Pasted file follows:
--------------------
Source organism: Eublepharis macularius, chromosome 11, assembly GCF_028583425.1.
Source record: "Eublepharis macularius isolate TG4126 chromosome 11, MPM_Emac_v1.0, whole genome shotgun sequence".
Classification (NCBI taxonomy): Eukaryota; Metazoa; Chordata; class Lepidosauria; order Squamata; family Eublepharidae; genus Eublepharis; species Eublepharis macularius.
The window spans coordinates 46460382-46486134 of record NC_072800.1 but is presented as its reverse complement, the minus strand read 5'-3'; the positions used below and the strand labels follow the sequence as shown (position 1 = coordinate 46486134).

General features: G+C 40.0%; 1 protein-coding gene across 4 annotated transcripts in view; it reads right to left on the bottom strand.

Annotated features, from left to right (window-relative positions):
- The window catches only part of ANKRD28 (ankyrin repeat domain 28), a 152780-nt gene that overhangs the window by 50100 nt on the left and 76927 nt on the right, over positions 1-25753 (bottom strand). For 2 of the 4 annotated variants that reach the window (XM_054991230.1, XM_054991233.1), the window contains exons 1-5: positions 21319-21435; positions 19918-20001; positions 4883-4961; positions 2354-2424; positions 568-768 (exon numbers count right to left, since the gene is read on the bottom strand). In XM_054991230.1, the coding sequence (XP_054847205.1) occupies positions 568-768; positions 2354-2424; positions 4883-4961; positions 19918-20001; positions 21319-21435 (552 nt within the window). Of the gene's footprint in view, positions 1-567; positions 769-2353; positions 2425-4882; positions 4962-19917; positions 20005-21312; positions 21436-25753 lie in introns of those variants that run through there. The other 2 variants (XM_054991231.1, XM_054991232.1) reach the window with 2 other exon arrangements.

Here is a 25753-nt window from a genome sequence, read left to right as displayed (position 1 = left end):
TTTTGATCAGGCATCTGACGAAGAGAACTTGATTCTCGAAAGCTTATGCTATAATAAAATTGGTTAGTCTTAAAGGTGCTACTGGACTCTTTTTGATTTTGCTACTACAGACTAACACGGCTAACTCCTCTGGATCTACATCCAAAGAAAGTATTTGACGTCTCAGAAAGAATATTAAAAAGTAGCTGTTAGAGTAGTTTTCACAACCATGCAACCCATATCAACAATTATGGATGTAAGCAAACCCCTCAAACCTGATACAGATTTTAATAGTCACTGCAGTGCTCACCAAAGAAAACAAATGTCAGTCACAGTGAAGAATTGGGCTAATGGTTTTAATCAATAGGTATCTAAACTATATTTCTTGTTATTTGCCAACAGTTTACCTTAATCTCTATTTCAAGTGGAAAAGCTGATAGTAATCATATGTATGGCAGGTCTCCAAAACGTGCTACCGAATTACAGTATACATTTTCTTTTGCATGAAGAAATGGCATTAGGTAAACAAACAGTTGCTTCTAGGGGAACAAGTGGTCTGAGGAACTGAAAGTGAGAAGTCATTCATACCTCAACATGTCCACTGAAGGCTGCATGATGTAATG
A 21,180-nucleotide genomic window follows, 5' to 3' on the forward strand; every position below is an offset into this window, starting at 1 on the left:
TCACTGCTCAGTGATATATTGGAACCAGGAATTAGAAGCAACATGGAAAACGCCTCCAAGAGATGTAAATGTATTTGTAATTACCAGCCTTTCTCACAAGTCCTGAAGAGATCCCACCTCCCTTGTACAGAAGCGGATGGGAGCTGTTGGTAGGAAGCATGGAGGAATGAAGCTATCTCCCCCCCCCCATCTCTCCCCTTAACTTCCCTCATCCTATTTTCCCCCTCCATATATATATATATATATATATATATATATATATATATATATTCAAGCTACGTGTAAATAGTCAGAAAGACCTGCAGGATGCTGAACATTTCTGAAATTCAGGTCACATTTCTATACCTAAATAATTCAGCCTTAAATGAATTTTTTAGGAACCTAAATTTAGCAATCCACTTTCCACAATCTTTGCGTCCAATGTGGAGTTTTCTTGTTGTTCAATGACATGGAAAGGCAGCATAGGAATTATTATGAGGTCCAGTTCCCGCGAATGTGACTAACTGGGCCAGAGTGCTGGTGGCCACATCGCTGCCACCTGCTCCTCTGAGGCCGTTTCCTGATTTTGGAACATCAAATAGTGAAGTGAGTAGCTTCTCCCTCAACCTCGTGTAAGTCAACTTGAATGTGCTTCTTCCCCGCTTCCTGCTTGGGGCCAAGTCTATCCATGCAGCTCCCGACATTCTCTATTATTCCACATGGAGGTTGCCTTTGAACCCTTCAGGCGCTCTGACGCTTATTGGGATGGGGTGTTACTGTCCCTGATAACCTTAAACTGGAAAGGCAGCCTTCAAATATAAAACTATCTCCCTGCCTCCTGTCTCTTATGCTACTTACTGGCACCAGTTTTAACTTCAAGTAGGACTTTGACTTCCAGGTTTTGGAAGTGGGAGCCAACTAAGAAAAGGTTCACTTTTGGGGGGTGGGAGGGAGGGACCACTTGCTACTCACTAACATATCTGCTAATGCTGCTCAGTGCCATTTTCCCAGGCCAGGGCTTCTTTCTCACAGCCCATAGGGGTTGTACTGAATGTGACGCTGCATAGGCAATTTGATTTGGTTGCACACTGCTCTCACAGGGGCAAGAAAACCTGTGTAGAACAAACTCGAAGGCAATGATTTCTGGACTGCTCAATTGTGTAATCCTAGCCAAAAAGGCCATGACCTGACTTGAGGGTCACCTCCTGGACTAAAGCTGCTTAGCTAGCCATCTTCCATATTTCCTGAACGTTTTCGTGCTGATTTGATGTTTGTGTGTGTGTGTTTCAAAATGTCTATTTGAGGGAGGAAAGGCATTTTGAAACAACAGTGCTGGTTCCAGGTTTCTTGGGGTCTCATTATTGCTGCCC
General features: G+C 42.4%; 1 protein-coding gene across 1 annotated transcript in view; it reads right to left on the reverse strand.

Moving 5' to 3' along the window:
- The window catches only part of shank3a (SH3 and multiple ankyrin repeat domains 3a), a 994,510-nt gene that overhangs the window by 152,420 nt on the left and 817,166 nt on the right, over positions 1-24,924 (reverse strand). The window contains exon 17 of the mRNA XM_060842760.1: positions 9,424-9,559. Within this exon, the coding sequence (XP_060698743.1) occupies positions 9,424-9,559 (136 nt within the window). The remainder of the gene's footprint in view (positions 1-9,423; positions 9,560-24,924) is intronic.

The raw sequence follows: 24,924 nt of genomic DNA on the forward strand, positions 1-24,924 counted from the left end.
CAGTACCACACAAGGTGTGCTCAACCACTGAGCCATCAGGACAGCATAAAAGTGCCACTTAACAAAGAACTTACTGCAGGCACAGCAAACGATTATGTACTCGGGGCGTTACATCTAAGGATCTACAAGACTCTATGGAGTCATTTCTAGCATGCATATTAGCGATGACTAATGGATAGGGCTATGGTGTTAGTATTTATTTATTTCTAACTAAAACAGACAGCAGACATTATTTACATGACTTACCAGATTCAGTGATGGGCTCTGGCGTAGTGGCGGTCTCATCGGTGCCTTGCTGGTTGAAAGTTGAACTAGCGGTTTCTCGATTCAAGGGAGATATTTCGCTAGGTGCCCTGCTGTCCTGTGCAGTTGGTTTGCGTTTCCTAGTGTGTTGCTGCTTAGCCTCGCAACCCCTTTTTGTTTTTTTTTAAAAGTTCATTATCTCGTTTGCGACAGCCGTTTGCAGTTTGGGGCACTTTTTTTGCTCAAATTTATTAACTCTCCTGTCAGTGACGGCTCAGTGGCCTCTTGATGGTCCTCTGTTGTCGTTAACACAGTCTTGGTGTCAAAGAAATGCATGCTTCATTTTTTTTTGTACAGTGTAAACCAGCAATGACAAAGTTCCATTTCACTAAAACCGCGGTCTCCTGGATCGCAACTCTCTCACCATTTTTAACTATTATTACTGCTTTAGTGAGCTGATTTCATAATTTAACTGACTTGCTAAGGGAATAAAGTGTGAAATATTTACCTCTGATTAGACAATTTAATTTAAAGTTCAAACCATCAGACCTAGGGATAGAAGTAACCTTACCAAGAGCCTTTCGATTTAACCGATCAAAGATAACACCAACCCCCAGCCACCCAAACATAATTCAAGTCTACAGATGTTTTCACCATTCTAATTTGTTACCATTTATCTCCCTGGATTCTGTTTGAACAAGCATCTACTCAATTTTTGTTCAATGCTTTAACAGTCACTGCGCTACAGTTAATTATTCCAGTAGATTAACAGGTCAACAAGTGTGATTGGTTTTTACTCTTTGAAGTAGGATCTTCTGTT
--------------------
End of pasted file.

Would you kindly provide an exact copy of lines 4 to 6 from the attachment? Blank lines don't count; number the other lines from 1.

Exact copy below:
The window spans coordinates 46460382-46486134 of record NC_072800.1 but is presented as its reverse complement, the minus strand read 5'-3'; the positions used below and the strand labels follow the sequence as shown (position 1 = coordinate 46486134).

General features: G+C 40.0%; 1 protein-coding gene across 4 annotated transcripts in view; it reads right to left on the bottom strand.

Annotated features, from left to right (window-relative positions):